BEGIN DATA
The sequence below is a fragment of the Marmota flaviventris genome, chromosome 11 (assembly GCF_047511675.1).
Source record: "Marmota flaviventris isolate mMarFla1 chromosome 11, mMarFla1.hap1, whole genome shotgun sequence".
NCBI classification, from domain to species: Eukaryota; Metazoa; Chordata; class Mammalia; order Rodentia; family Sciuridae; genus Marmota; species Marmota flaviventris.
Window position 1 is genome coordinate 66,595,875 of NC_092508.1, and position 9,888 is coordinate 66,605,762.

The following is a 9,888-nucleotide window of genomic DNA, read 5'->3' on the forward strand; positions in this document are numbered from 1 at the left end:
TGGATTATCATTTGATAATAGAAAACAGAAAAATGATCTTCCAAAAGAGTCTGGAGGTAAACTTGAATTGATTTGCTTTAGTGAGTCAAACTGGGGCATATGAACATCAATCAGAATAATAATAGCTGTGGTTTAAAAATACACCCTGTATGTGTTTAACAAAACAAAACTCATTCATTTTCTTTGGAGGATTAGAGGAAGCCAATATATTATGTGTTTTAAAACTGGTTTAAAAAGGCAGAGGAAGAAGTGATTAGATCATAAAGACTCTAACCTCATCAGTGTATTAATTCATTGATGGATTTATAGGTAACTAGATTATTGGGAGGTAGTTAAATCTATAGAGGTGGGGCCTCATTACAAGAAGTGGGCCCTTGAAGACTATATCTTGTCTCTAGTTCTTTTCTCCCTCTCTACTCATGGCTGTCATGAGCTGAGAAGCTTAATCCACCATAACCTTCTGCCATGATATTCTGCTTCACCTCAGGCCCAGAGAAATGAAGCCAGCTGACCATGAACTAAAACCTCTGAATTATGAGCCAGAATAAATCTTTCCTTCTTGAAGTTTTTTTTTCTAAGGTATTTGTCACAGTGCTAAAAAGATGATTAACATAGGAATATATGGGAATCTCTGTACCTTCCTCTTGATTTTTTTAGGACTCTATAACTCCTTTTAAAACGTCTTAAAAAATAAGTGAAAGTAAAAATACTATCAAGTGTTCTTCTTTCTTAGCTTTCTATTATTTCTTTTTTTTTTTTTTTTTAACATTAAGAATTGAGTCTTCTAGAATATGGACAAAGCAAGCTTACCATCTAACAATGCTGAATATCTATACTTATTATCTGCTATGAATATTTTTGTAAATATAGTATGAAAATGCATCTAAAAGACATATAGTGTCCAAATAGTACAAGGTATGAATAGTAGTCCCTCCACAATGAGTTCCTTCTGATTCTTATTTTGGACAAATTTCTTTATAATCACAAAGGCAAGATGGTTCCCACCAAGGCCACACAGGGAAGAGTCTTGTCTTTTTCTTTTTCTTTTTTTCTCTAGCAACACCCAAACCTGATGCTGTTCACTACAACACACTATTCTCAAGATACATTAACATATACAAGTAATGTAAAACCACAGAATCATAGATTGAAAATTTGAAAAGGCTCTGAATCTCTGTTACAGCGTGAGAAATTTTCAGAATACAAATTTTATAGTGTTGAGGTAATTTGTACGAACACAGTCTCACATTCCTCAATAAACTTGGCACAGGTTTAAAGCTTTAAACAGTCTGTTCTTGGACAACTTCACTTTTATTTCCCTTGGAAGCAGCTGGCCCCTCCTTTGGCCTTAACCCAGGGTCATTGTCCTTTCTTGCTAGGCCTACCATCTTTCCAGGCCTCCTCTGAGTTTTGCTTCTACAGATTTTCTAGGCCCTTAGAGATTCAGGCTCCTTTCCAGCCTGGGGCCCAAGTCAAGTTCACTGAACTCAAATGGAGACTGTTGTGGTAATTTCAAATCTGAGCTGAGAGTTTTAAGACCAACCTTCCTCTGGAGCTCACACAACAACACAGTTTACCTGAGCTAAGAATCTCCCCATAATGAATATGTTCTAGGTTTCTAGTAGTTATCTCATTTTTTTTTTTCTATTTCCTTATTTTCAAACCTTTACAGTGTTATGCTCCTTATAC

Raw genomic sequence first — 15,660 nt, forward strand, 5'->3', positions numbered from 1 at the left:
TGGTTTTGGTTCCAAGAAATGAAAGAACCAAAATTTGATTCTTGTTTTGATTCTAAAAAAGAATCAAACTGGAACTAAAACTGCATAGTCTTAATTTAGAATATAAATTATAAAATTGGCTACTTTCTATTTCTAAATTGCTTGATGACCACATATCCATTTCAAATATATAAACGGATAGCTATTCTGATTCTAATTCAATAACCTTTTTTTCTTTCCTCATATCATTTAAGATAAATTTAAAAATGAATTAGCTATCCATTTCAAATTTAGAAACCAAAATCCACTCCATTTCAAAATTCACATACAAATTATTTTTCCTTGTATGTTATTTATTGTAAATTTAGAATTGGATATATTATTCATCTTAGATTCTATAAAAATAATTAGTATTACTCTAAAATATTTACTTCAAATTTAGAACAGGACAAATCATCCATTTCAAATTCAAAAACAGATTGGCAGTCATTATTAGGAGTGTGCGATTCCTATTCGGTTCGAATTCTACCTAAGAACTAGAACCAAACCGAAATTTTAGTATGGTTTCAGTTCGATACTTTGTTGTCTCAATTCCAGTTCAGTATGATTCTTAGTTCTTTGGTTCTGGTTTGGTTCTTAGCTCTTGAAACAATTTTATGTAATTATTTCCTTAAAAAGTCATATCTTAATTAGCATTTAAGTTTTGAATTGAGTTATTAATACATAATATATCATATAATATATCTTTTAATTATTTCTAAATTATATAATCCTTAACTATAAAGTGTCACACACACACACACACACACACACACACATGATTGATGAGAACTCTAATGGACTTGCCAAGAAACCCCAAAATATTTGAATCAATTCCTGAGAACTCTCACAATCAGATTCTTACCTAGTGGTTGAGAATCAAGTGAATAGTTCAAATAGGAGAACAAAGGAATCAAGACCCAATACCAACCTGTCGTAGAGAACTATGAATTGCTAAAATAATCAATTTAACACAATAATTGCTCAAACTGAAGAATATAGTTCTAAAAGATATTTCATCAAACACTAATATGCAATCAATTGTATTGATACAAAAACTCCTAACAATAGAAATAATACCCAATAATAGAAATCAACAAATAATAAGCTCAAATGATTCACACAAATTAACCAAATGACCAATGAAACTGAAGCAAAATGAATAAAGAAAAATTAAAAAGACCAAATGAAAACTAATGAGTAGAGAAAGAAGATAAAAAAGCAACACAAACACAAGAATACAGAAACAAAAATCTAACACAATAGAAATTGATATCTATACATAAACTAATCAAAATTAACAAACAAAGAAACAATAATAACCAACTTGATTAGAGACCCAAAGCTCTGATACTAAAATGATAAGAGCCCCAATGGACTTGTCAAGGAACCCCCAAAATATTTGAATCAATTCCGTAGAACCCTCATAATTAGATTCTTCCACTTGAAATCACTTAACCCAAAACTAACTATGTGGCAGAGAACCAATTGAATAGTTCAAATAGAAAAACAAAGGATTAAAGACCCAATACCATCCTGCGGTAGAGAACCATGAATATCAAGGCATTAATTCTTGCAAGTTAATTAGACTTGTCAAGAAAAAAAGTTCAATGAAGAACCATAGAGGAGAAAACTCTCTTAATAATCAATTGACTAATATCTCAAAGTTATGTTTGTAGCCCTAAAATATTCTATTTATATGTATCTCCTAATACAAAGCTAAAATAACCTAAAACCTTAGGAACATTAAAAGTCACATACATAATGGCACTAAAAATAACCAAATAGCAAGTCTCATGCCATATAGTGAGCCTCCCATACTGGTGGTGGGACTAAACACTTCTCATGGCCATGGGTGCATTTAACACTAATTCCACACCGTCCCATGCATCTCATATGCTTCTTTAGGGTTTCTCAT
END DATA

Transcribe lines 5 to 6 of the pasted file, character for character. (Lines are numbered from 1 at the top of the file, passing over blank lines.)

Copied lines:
The following is a 9,888-nucleotide window of genomic DNA, read 5'->3' on the forward strand; positions in this document are numbered from 1 at the left end:
TGGATTATCATTTGATAATAGAAAACAGAAAAATGATCTTCCAAAAGAGTCTGGAGGTAAACTTGAATTGATTTGCTTTAGTGAGTCAAACTGGGGCATATGAACATCAATCAGAATAATAATAGCTGTGGTTTAAAAATACACCCTGTATGTGTTTAACAAAACAAAACTCATTCATTTTCTTTGGAGGATTAGAGGAAGCCAATATATTATGTGTTTTAAAACTGGTTTAAAAAGGCAGAGGAAGAAGTGATTAGATCATAAAGACTCTAACCTCATCAGTGTATTAATTCATTGATGGATTTATAGGTAACTAGATTATTGGGAGGTAGTTAAATCTATAGAGGTGGGGCCTCATTACAAGAAGTGGGCCCTTGAAGACTATATCTTGTCTCTAGTTCTTTTCTCCCTCTCTACTCATGGCTGTCATGAGCTGAGAAGCTTAATCCACCATAACCTTCTGCCATGATATTCTGCTTCACCTCAGGCCCAGAGAAATGAAGCCAGCTGACCATGAACTAAAACCTCTGAATTATGAGCCAGAATAAATCTTTCCTTCTTGAAGTTTTTTTTTCTAAGGTATTTGTCACAGTGCTAAAAAGATGATTAACATAGGAATATATGGGAATCTCTGTACCTTCCTCTTGATTTTTTTAGGACTCTATAACTCCTTTTAAAACGTCTTAAAAAATAAGTGAAAGTAAAAATACTATCAAGTGTTCTTCTTTCTTAGCTTTCTATTATTTCTTTTTTTTTTTTTTTTTAACATTAAGAATTGAGTCTTCTAGAATATGGACAAAGCAAGCTTACCATCTAACAATGCTGAATATCTATACTTATTATCTGCTATGAATATTTTTGTAAATATAGTATGAAAATGCATCTAAAAGACATATAGTGTCCAAATAGTACAAGGTATGAATAGTAGTCCCTCCACAATGAGTTCCTTCTGATTCTTATTTTGGACAAATTTCTTTATAATCACAAAGGCAAGATGGTTCCCACCAAGGCCACACAGGGAAGAGTCTTGTCTTTTTCTTTTTCTTTTTTTCTCTAGCAACACCCAAACCTGATGCTGTTCACTACAACACACTATTCTCAAGATACATTAACATATACAAGTAATGTAAAACCACAGAATCATAGATTGAAAATTTGAAAAGGCTCTGAATCTCTGTTACAGCGTGAGAAATTTTCAGAATACAAATTTTATAGTGTTGAGGTAATTTGTACGAACACAGTCTCACATTCCTCAATAAACTTGGCACAGGTTTAAAGCTTTAAACAGTCTGTTCTTGGACAACTTCACTTTTATTTCCCTTGGAAGCAGCTGGCCCCTCCTTTGGCCTTAACCCAGGGTCATTGTCCTTTCTTGCTAGGCCTACCATCTTTCCAGGCCTCCTCTGAGTTTTGCTTCTACAGATTTTCTAGGCCCTTAGAGATTCAGGCTCCTTTCCAGCCTGGGGCCCAAGTCAAGTTCACTGAACTCAAATGGAGACTGTTGTGGTAATTTCAAATCTGAGCTGAGAGTTTTAAGACCAACCTTCCTCTGGAGCTCACACAACAACACAGTTTACCTGAGCTAAGAATCTCCCCATAATGAATATGTTCTAGGTTTCTAGTAGTTATCTCATTTTTTTTTTTCTATTTCCTTATTTTCAAACCTTTACAGTGTTATGCTCCTTATAC